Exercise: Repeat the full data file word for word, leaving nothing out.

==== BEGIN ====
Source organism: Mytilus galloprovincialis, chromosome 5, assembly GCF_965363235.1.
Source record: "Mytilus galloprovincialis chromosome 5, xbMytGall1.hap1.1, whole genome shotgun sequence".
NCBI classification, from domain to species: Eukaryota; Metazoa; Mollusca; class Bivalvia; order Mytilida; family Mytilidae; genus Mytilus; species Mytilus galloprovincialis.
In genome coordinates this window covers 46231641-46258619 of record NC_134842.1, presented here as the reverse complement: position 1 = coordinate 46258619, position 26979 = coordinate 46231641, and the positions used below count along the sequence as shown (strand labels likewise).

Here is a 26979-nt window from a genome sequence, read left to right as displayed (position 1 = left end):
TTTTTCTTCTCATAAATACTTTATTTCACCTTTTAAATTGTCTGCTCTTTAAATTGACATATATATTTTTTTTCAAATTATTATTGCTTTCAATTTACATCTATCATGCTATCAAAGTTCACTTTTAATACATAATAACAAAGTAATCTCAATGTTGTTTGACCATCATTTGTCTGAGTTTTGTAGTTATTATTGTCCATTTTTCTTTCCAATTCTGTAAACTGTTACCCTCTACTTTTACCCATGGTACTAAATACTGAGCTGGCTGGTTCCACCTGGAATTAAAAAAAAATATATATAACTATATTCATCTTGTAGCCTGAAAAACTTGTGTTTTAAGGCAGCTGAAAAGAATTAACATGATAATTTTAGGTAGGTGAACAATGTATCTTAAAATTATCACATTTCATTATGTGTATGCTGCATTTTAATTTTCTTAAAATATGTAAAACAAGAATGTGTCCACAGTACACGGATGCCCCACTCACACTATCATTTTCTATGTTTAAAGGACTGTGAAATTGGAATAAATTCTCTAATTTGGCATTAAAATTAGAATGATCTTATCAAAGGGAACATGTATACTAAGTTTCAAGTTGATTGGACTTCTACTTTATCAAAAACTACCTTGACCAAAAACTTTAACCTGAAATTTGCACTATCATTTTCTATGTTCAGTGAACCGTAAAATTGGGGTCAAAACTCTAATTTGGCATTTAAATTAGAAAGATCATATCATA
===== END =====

Source organism: Mytilus galloprovincialis, chromosome 5, assembly GCF_965363235.1.
Source record: "Mytilus galloprovincialis chromosome 5, xbMytGall1.hap1.1, whole genome shotgun sequence".
NCBI classification, from domain to species: Eukaryota; Metazoa; Mollusca; class Bivalvia; order Mytilida; family Mytilidae; genus Mytilus; species Mytilus galloprovincialis.
In genome coordinates this window covers 46231641-46258619 of record NC_134842.1, presented here as the reverse complement: position 1 = coordinate 46258619, position 26979 = coordinate 46231641, and the positions used below count along the sequence as shown (strand labels likewise).

Here is a 26979-nt window from a genome sequence, read left to right as displayed (position 1 = left end):
TTTTTCTTCTCATAAATACTTTATTTCACCTTTTAAATTGTCTGCTCTTTAAATTGACATATATATTTTTTTTCAAATTATTATTGCTTTCAATTTACATCTATCATGCTATCAAAGTTCACTTTTAATACATAATAACAAAGTAATCTCAATGTTGTTTGACCATCATTTGTCTGAGTTTTGTAGTTATTATTGTCCATTTTTCTTTCCAATTCTGTAAACTGTTACCCTCTACTTTTACCCATGGTACTAAATACTGAGCTGGCTGGTTCCACCTGGAATTAAAAAAAAATATATATAACTATATTCATCTTGTAGCCTGAAAAACTTGTGTTTTAAGGCAGCTGAAAAGAATTAACATGATAATTTTAGGTAGGTGAACAATGTATCTTAAAATTATCACATTTCATTATGTGTATGCTGCATTTTAATTTTCTTAAAATATGTAAAACAAGAATGTGTCCACAGTACACGGATGCCCCACTCACACTATCATTTTCTATGTTTAAAGGACTGTGAAATTGGAATAAATTCTCTAATTTGGCATTAAAATTAGAATGATCTTATCAAAGGGAACATGTATACTAAGTTTCAAGTTGATTGGACTTCTACTTTATCAAAAACTACCTTGACCAAAAACTTTAACCTGAAATTTGCACTATCATTTTCTATGTTCAGTGAACCGTAAAATTGGGGTCAAAACTCTAATTTGGCATTTAAATTAGAAAGATCATATCATA